Depending on the facts of a case, a prosecutor may have to prove an accused acted with the intent to defraud to show guilt. This means it is a defense for a defendant to say he did not act with this requisite intent.
3. What are the penalties?
The crime of identity theft is charged as a wobbler offense. A wobbler is a crime that a prosecutor can charge as either a:
- misdemeanor, or
If charged as a misdemeanor, the crime is punishable by:
- misdemeanor (or summary) probation,
- custody in county jail for up to one year, and/or
- a maximum fine of $1,000.8
If charged as a felony, the offense is punishable by:
- felony (or formal) probation,
- imprisonment in state prison for up to three years, and/or
- a maximum fine of $10,000.9
4. Are there immigration consequences?
A conviction under these laws may have negative immigration consequences.
California law says that a non-citizen can be:
if he commits a crime involving moral turpitude.
California law also states that ID theft can be one of these crimes if it involves fraud.10 This means an ID theft offense with fraud in it will produce negative immigration results.
5. Can a person get a conviction expunged?
A person can get an expungement following a conviction for ID theft.
The requirements for this are that the defendant must successfully complete:
- probation, or
- a jail sentence (whichever is applicable).
An expungement is favorable because a defendant is able to avoid many of the hardships caused by having a conviction on his/her criminal history.11
6. Does a conviction affect gun rights?
A conviction under this statute may cause a defendant to lose his gun rights.
California law says that convicted felons cannot own or possess a gun.
Recall that a PC 530.5 violation is a wobbler. And, a prosecutor can charge it as a felony.
An accused then will lose his gun rights if he is convicted of felony identity theft.
7. What are some tips for a person to avoid having his identity stolen?
A person should do the following to help reduce the risk of ID theft:
- avoid giving out personal information to people/sources that are not trustworthy,
- destroy or shred documents and old credit cards,
- invest in and install a mailbox key lock,
- create smart passwords,
- frequently check online accounts,
- frequently check credit reports,
- avoid using a public internet source to view sensitive information, and
- be on the lookout for the latest scam.
Also see the Federal Trade Commission (FTC) website.
8. What are some remedies for a victim of identity theft?
California’s Attorney General’s office has published a checklist for identity theft victims to follow post crime.
Some of the most important things on this list are for the victim to:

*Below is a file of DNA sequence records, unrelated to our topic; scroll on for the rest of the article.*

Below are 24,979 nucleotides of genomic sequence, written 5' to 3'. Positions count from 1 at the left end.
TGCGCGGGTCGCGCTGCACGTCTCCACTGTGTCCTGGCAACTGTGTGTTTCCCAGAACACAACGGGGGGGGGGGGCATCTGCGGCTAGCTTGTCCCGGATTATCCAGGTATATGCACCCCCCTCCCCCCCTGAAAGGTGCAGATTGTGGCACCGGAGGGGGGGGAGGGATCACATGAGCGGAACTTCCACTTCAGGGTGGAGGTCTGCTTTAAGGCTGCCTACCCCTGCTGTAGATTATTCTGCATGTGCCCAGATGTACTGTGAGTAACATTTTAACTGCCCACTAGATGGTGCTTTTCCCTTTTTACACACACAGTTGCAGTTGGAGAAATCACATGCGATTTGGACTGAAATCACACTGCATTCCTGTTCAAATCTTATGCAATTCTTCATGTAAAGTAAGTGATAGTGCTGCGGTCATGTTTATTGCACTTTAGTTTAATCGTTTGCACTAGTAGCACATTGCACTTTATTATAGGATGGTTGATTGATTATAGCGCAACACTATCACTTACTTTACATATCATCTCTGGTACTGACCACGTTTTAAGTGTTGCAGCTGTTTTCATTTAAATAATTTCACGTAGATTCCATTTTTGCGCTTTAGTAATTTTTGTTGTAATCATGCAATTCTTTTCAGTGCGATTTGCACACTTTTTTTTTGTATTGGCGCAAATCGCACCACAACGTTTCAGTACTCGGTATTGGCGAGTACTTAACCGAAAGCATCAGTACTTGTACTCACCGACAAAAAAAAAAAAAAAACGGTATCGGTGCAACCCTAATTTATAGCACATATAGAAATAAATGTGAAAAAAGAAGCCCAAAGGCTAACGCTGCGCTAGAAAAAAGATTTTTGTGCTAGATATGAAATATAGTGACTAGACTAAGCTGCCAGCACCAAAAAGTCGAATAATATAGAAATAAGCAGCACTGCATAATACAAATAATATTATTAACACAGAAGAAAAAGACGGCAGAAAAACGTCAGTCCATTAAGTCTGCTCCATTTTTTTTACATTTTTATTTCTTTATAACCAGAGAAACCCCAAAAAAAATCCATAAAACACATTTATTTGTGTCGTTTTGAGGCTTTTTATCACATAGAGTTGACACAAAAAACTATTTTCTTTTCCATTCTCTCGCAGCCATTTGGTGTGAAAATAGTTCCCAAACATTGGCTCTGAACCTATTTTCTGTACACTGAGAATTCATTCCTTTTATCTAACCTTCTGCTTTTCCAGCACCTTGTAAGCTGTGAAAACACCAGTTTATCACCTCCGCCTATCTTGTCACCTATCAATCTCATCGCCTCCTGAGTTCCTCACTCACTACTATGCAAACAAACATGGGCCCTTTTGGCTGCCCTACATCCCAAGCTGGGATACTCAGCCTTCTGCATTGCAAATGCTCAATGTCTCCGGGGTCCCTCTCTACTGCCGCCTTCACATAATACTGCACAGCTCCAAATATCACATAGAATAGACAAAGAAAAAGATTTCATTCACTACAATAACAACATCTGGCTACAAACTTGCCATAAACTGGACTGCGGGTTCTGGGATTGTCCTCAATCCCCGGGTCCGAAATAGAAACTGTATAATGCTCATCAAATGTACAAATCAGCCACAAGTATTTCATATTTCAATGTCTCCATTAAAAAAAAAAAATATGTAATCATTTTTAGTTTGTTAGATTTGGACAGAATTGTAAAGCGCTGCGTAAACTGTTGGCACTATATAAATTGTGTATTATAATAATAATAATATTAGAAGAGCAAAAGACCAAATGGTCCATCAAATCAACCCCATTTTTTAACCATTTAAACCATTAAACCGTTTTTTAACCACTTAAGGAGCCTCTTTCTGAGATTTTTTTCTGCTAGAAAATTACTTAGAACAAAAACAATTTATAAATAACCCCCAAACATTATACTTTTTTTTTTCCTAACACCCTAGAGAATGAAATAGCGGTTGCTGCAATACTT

- report the offense to the three major credit reporting agencies (Equifax, Experian, Transunion),
- report the crime to a law enforcement agency (file a police report),
- call creditors to see if the thief opened any new accounts,
- request free credit reports,
- carefully review credit reports,
- consider a credit freeze, and
- enter his name into the California ID Theft Registry.
9. Are there related offenses?
There are four crimes related to ID theft. These are:
- false personation – PC 529
- credit card fraud,
- forgery – PC 470, and
- mail theft – PC 530.5e.
9.1. False personation – PC 529
Penal Code 529 PC is the California statute that defines the crime of “false personation. This section makes it a crime to:
- “personate” someone falsely (that is, pretend to be them), and
- perform any other act that might cause the person to become liable to a lawsuit or prosecution, become obligated to pay money, or which might cause the defendant to get some benefit from the impersonation.
9.2. Credit card fraud
Penal Code Sections 484e, 484f, 484g, 484h, 484i, and 484j all make it a crime for a person to commit credit card, debit card, and/or access card fraud.
Examples of crimes under these sections are:
- using someone else’s credit or debit card without that person’s consent.
- using a personal credit card knowing that it is connected to an account with no funds in it.
- using a stolen debit card to purchase goods.
9.3. Forgery – PC 470
Per Penal Code 470 PC, a person commits forgery when he:
- falsifies a signature, or
- fraudulently alters certain documents.
Note that a person can be charged with both:
- ID theft, and
depending on the facts of the case.
9.4. Mail theft – PC 530.5e
Penal Code 530.5e PC says that a person commits the crime of mail theft if he:
- steals or takes mail from a mailbox or receptacle,
- uses fraud or deception to obtain mail from one of these sources,
- removes the contents of any stolen mail, and
- destroys or hides any stolen mail.
Note that people sometimes commit mail theft in order to:
- gain access to personal identifying information,
- so that they can commit ID theft.
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- California Penal Code 530.5.
- California Penal Code 530.55.
- California Penal Code 530.5a.
- CALCRIM No. 2040 – Unauthorized Use of Personal Identifying Information. Judicial Council of California Criminal Jury Instructions (2017 edition).
- See same.
- People v. Hagedorn (2005) 127 Cal.App.4th 734.
- CALCRIM No. 2040. See also Linares-Gonzalez v. Lynch (2016) 823 F.3d 508.
- California Penal Code 530.5 PC. See also California Penal Code 19.
- California Penal Code 530.5 PC. See also California Penal Code 1170h.
- Linares-Gonzalez v. Lynch, supra.
- California Penal Code 1203.4.